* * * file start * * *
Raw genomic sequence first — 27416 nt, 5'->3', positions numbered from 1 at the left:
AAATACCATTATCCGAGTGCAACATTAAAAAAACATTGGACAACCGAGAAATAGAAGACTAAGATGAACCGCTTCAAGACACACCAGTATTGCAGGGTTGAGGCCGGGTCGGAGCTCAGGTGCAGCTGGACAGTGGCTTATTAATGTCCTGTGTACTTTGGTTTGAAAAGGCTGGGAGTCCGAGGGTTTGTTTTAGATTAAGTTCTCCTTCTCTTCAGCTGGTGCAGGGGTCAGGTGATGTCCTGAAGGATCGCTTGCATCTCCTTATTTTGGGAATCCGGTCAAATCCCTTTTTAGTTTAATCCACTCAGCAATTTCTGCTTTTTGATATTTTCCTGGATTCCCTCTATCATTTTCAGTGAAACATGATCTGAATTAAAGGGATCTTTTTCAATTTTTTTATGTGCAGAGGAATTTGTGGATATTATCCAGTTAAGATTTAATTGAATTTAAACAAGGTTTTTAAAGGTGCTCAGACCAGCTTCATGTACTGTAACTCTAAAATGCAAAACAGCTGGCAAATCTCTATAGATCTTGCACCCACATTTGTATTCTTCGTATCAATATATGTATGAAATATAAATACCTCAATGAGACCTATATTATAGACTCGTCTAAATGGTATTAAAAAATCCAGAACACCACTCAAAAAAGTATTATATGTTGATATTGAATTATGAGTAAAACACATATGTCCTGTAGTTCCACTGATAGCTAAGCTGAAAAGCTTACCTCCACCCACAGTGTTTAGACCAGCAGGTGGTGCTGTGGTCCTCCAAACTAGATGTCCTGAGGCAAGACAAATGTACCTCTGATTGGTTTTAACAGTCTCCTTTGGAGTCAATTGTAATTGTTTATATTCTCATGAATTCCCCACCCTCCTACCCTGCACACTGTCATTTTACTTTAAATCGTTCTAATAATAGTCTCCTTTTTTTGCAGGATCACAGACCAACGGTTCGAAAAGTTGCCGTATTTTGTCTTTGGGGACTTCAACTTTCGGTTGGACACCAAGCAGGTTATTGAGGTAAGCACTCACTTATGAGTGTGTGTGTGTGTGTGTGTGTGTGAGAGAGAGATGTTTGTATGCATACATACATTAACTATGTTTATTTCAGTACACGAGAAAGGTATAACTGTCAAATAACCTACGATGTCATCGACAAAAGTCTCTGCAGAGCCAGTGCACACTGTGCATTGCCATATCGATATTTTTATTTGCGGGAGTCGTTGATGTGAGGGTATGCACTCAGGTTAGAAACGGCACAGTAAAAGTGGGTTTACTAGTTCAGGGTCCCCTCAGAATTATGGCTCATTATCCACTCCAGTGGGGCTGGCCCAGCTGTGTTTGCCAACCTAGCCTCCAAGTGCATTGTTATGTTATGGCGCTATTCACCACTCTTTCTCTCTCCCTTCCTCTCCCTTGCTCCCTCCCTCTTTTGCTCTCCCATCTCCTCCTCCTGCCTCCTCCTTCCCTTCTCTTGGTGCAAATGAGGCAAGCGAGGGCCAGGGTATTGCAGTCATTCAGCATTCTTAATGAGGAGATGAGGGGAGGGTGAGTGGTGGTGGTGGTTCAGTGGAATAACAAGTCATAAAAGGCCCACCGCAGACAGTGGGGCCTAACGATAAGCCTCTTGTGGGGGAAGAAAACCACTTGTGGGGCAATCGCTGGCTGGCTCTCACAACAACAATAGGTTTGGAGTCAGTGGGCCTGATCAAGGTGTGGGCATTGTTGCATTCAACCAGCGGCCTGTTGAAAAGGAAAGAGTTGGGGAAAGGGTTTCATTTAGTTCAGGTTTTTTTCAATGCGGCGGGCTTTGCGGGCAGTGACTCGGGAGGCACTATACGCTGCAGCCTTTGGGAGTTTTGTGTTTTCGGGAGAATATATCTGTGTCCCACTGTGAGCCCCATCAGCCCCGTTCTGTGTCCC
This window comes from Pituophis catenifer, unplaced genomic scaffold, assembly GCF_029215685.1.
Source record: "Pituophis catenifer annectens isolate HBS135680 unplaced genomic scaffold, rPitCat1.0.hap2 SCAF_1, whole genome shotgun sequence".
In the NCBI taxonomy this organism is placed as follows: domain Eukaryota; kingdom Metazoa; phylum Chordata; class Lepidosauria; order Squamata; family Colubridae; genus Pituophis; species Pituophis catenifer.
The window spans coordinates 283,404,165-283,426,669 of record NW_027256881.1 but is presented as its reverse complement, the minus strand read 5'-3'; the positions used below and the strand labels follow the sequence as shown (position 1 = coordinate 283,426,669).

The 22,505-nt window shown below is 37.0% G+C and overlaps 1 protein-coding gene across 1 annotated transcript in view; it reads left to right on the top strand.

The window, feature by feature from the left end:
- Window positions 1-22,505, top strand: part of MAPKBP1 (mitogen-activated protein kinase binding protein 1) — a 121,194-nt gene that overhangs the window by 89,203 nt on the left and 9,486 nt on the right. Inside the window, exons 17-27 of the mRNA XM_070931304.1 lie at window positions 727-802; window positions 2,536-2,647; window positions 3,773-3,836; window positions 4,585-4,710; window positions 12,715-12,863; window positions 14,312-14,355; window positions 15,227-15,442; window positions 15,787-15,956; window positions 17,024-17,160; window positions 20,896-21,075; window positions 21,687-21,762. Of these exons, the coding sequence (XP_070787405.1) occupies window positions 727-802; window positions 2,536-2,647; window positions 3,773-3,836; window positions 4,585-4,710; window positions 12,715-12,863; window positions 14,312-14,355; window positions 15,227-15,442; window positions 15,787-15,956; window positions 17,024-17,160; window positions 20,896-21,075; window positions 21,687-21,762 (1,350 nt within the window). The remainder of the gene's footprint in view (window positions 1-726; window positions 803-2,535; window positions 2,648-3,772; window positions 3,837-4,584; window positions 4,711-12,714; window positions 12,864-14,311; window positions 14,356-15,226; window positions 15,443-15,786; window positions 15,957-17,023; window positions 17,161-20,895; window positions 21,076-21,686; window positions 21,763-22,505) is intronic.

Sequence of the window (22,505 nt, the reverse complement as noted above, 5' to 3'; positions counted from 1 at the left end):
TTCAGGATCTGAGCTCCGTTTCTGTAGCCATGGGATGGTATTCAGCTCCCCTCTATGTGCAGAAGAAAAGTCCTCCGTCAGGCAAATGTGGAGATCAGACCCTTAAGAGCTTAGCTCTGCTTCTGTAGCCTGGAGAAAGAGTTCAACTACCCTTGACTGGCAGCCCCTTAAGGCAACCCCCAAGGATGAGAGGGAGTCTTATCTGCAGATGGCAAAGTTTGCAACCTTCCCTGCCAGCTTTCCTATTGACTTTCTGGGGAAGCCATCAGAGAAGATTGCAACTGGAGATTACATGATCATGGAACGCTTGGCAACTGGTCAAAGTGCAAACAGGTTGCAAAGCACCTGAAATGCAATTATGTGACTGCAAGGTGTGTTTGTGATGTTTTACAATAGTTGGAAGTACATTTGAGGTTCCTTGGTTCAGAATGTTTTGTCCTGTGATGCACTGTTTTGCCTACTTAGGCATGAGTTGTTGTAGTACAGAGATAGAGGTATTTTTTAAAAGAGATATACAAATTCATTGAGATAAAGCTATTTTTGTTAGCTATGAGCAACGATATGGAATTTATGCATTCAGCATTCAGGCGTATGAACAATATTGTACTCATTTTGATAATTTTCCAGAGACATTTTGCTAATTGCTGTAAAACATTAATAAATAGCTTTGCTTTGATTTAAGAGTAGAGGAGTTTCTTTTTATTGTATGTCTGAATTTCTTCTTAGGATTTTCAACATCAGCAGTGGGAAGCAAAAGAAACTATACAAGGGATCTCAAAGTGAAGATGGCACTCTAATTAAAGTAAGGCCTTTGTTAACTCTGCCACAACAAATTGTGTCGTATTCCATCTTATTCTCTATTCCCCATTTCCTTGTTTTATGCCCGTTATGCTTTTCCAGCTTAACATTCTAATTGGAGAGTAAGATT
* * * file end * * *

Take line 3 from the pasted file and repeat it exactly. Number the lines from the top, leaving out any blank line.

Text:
This window comes from Pituophis catenifer, unplaced genomic scaffold, assembly GCF_029215685.1.